NATIONAL REPORT—Robots, THC infusions, Instagram. Seemingly unrelated topics that happen to have one important—and possibly tasty—thing in common: some of this year’s food and beverage trends. Last year, we saw the demand for local flavors and insect options, and while some trends are still just as relevant, expectations for F&B are ever-evolving.
According to international food and restaurant consultants Baum + Whiteman’s “2019 Trends Report,” all of these categories represent what to watch this year. While some haven’t reached the hospitality space just yet, they’re all on the horizon.
Fast-casual options are popping up with guests wanting food quickly and conveniently. According to the report, these options are “taking aim at midscale, sit-down restaurants in high-rent locations that are crippled by high labor costs and lots of overhead. These new entrepreneurs offer similar meals at a bit more than half the price.”
Michael Whiteman, president of Baum + Whiteman, said that he doesn’t expect many fast-casual formats in hotels, however, because hotels’ peak meal period is breakfast, while the weakest meal period is lunch—not exactly the formula for a successful fast-casual outlet.
However, adding to the speed component is technology, specifically robots, both for delivering and making food. These bots are no stranger to the hotel front desk and guestrooms, but now, AI-powered ordering systems may be replacing waiters and food store cashiers, something for hoteliers to take into consideration.
“It is not hard to imagine humans becoming superfluous in lots of areas,” Whiteman said. “Chatbots that take your reservations without you knowing you’re talking to a machine; self-driving trucks delivering pizza cooked to order on the way to your house; facial recognition doing away with actual money; robots preparing your food or taking care of ill people (and actually conversing with them); no front desks as we currently understand them in hotels; machines producing meals based on your DNA or medical condition; cellular food grown in laboratories and making ranchers and farmers unnecessary; gizmos that read MRIs better and faster than doctors—all this already exists, or is about to. The challenges will be social: What do we do with armies of people ousted from their jobs?”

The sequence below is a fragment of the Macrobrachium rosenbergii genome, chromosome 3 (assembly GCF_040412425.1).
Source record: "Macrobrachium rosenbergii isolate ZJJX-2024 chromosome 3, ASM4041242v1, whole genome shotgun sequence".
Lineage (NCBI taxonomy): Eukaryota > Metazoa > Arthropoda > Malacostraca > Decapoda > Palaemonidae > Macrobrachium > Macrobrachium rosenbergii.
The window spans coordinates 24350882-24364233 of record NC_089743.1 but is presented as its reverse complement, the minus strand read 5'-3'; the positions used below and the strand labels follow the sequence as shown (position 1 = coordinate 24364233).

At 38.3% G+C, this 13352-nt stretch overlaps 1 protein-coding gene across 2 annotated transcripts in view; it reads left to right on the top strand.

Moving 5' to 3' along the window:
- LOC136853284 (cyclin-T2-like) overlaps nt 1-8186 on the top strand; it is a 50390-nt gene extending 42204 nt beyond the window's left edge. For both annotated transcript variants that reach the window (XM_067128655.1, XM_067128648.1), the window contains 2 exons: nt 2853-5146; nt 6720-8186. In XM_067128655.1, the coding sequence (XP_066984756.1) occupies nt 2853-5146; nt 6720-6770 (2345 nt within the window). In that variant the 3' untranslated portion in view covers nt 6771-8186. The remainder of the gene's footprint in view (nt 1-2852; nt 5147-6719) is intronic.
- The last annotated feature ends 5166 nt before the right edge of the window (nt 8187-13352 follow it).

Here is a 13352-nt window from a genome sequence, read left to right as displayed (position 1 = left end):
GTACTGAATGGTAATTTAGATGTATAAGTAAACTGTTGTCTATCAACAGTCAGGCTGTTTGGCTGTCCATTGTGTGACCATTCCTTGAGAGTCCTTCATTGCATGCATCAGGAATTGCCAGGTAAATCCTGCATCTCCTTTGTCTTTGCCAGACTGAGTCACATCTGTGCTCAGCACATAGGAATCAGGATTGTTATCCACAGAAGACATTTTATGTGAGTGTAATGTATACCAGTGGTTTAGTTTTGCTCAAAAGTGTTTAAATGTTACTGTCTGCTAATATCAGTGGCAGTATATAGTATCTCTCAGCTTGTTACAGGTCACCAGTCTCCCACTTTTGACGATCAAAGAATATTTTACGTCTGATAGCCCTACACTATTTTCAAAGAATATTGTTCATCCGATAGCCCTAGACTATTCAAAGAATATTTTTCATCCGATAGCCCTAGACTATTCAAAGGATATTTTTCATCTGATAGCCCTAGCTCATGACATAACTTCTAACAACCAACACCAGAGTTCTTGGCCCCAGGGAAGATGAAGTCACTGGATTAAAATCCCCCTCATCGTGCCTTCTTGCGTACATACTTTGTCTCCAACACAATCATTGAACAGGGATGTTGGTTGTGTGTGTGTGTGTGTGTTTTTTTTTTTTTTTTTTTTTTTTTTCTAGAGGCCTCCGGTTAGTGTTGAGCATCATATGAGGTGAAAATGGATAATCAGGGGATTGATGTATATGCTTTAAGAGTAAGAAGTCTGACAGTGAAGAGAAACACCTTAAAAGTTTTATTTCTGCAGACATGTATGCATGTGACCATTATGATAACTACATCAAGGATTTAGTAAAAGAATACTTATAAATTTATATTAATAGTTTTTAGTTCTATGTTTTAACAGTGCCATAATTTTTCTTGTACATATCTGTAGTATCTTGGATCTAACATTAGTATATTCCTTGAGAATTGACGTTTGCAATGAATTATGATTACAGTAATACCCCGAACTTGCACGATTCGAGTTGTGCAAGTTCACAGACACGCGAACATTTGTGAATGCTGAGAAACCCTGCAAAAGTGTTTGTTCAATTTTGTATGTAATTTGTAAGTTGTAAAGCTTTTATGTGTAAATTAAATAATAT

From fully automated restaurants in China to a beverage robot on a San Francisco sidewalk, hotels may be seeing these bots creep into operations; maybe not tomorrow, but it’s rapidly approaching. According to the report, none of these robots appear to be economically logical as one-offs, and even scaled up may not even be the best financial choice for hotels.
For Devin Burns, VP of food and beverage for Omni Hotels & Resorts, while bots may be the future, they can never replace the human touch.
“We pride ourselves on our customer service and giving our guests an experience they will not forget,” Burns said. “We believe in treating each guest as an individual and accommodating to individual needs in ways robots just cannot do.”
However, don’t discount having a robot prepare your morning coffee in the lobby just yet.